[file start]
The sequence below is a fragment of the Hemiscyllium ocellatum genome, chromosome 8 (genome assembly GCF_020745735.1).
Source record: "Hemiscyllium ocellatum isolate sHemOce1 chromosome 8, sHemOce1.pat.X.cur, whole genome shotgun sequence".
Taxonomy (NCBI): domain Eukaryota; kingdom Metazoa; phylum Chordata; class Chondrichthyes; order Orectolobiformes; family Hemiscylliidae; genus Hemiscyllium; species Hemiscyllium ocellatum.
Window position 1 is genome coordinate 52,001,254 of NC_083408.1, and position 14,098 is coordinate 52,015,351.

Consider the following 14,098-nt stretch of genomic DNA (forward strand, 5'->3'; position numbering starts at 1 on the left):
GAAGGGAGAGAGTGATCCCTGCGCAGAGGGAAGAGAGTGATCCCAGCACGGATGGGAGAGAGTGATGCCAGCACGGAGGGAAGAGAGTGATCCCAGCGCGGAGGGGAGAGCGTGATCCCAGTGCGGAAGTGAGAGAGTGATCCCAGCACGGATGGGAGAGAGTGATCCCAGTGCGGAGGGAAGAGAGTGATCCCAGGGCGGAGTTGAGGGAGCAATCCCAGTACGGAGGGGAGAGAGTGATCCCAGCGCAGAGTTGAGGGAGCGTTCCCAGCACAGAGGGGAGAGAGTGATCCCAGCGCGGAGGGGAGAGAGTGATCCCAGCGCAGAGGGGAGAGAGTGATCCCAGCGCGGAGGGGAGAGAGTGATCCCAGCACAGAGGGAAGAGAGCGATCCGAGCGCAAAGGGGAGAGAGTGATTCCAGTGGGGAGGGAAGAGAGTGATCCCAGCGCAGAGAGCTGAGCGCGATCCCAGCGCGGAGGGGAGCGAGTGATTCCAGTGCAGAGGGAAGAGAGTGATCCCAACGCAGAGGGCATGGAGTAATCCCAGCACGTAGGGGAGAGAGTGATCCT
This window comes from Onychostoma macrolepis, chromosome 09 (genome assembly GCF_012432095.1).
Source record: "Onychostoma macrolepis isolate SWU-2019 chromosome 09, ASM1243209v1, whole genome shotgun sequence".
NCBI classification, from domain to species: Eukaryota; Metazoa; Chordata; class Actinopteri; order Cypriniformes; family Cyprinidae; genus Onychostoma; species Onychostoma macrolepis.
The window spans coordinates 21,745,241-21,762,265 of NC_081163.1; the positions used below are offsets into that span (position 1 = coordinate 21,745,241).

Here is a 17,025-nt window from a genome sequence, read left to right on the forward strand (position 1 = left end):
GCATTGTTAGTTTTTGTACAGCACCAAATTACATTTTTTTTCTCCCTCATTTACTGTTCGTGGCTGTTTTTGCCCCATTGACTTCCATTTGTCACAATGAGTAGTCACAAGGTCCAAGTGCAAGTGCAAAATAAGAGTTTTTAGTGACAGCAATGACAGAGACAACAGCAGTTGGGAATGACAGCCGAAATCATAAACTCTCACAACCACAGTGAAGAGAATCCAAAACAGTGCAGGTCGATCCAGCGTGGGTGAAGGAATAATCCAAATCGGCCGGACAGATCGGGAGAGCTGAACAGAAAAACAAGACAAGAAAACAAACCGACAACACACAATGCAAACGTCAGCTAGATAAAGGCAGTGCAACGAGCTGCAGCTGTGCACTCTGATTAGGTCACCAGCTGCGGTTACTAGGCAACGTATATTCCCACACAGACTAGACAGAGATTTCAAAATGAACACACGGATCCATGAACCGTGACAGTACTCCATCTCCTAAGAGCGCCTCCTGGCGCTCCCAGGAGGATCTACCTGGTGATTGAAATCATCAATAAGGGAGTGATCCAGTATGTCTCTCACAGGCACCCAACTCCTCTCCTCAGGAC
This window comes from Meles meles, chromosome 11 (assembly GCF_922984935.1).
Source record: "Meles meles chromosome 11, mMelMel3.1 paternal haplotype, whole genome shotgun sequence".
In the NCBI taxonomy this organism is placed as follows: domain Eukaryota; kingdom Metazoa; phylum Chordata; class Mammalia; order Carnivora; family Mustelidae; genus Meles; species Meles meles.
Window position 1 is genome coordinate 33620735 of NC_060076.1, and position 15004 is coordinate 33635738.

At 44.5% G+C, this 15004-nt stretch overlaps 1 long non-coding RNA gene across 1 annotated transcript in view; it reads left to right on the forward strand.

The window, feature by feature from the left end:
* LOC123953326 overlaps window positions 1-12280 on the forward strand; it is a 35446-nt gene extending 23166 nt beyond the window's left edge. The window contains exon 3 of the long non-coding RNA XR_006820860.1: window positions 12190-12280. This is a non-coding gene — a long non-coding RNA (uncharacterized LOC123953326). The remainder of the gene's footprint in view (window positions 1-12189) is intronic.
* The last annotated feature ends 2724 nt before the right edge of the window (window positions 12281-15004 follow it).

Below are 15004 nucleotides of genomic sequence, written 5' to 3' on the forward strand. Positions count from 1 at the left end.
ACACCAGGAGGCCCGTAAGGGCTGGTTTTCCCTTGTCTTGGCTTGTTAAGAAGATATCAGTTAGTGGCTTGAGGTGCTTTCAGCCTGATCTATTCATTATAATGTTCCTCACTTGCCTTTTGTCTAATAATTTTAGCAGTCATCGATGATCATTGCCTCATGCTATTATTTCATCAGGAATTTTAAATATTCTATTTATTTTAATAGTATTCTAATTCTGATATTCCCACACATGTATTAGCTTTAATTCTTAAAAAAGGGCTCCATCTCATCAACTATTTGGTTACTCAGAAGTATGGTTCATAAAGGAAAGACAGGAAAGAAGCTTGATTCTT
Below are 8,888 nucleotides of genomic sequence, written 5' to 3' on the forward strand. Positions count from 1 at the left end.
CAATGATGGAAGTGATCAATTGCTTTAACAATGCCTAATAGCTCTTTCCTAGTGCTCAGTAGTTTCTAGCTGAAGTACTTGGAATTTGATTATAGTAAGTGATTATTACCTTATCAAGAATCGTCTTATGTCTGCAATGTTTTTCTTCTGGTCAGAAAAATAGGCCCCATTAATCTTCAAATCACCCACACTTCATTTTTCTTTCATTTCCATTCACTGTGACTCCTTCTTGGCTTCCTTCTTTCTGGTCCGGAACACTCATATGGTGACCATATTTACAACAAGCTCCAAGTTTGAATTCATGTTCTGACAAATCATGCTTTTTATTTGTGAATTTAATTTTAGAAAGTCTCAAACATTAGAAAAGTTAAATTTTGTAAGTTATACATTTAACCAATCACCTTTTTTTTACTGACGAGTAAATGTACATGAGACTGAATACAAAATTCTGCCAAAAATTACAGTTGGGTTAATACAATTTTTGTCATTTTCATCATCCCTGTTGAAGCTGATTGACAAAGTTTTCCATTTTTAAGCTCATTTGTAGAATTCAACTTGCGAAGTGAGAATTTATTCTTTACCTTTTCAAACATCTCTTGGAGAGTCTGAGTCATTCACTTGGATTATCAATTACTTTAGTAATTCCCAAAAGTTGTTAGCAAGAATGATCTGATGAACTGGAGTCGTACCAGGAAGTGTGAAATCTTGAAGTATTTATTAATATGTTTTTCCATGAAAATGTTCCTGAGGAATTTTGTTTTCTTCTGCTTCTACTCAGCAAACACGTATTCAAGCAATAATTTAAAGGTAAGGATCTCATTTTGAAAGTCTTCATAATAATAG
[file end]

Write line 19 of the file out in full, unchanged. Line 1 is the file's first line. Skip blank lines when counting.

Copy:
* LOC123953326 overlaps window positions 1-12280 on the forward strand; it is a 35446-nt gene extending 23166 nt beyond the window's left edge. The window contains exon 3 of the long non-coding RNA XR_006820860.1: window positions 12190-12280. This is a non-coding gene — a long non-coding RNA (uncharacterized LOC123953326). The remainder of the gene's footprint in view (window positions 1-12189) is intronic.